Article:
New varieties, new favorites!

sunnibel7 Md 7(7)July 30, 2014

So back in the winter I was looking for varieties to try this year that would be hot, but not too hot to round out my pepper harvest. Based on the various comments from all you helpful folks I chose Beaver Dam, Aji Omnicolor, and Jimmy Nardello (not hot at all). The beaver dam and JN are both pickable now, so I've tried them both. I like the beaver dam, and I'm looking forward to making a giant popper out of one tonight (ok, it just becomes a stuffed pepper then, but still)! I have to wait a tad longer to do a taste comparison with jalapenos, but I will almost certainly grow these again.

But the JN? Holy cow! I don't know what it is about them, but my husband and I can't get enough of them! Why did I plant only 2?! So far we just fry them in olive oil and sprinkle with salt, then eat them out of the pan, burning our fingers and tongues because we don't wait for them to cool. Does anyone have any preferred reecipes for these, in case I manage to keep some on hand long enough to make something with them? This pepper is definitely going to stay in my garden!

The omnicolors are just setting fruit now and I look forward to trying them soon. I also decided to give the Fish peppers one last try, and they were miserable failures yet again. It's ok, I'm happy with these others. So thanks for the input, we're happy with our new pepper discoveries!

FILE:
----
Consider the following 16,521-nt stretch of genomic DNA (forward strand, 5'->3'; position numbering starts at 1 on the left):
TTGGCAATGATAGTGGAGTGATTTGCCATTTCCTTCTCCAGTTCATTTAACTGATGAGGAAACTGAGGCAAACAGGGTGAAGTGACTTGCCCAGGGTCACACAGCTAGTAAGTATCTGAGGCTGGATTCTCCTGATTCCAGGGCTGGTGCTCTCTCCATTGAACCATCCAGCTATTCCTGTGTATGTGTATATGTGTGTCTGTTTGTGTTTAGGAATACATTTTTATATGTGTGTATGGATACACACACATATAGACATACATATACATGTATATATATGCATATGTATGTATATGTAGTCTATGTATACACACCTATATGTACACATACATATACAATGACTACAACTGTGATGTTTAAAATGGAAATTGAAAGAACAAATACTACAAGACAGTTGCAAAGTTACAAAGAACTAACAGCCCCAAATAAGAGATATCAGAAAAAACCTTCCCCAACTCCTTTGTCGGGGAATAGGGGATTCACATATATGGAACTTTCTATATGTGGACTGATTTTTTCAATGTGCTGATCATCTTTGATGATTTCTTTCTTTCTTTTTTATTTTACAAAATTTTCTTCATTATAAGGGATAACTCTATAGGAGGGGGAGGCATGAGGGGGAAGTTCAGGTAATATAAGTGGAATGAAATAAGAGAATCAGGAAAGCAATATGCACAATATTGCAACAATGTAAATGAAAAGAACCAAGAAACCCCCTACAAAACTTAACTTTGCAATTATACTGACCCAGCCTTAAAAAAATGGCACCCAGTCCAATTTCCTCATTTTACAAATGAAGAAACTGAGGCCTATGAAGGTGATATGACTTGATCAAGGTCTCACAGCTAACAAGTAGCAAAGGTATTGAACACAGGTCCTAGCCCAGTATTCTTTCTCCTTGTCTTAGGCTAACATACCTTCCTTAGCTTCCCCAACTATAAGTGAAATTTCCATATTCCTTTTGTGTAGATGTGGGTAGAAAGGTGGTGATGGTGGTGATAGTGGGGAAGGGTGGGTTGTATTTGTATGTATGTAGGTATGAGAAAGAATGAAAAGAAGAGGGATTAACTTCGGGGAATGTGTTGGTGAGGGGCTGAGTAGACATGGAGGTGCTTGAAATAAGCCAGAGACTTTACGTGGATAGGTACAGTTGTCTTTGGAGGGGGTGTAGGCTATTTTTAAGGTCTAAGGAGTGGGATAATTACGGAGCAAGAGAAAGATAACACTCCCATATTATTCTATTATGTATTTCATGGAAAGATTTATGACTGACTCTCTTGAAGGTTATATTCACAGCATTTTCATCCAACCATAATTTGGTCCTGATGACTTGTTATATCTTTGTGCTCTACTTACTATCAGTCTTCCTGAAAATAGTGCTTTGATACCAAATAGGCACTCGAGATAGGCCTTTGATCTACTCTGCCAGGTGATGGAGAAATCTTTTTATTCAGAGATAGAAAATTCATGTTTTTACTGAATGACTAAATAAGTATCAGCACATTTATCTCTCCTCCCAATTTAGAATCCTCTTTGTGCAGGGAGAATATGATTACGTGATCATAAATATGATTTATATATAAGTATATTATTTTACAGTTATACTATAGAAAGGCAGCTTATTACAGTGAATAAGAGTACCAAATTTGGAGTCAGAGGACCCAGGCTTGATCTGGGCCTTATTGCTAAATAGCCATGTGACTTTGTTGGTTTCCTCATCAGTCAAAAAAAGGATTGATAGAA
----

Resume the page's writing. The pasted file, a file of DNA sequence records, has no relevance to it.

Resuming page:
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kuvaszlvr

ok, if you want something good for frying, you have got to grow some Pimento de Padrons... I would almost have to say they have become my favorite, I fry up a batch 2-3x a week. You do like JN, toss them in a pan with some olive oil, fry, sprinkle with salt and enjoy. They are wonderful. Every once in awhile you get a hot one.

Beaver dams are great stuffed!
Pam

    Bookmark   July 30, 2014 at 10:59AM
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DMForcier(8 DFW)

Be that as it may, there are yet wonders and wonders to be discovered - in the garden.

.

Good to hear from you again.

Dennis

    Bookmark   July 30, 2014 at 11:00AM
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SoCarRob (Zone 7)

I grew a "Cowhorn" from bonnie plants this year. I don't care for them fresh but cut in half and cooked in olive oil until the skin blisters with a little salt they are great! If you like things a bit warmer, these are rated 2500-5000 scoville (jalapenos are rated about the same) and they grow 8+ inches long, slim and get a curl at the end. Good roasting peppers too from what I hear.

    Bookmark   July 30, 2014 at 10:07PM
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sunnibel7 Md 7(7)

:) thanks, Dennis! This is the busy time of year, too much picking, washing, packing, mulching, weeding, watering, cooking, canning to post, right? ;) and thanks for the further reccomendations, guys (gals), I'll clip this so I can find it again midwinter!

    Bookmark   July 31, 2014 at 5:48PM
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SoCarRob (Zone 7)

Here's a green cowhorn that's been cooked in olive oil and sprinkled with salt. Delicious!

    Bookmark   July 31, 2014 at 9:58PM
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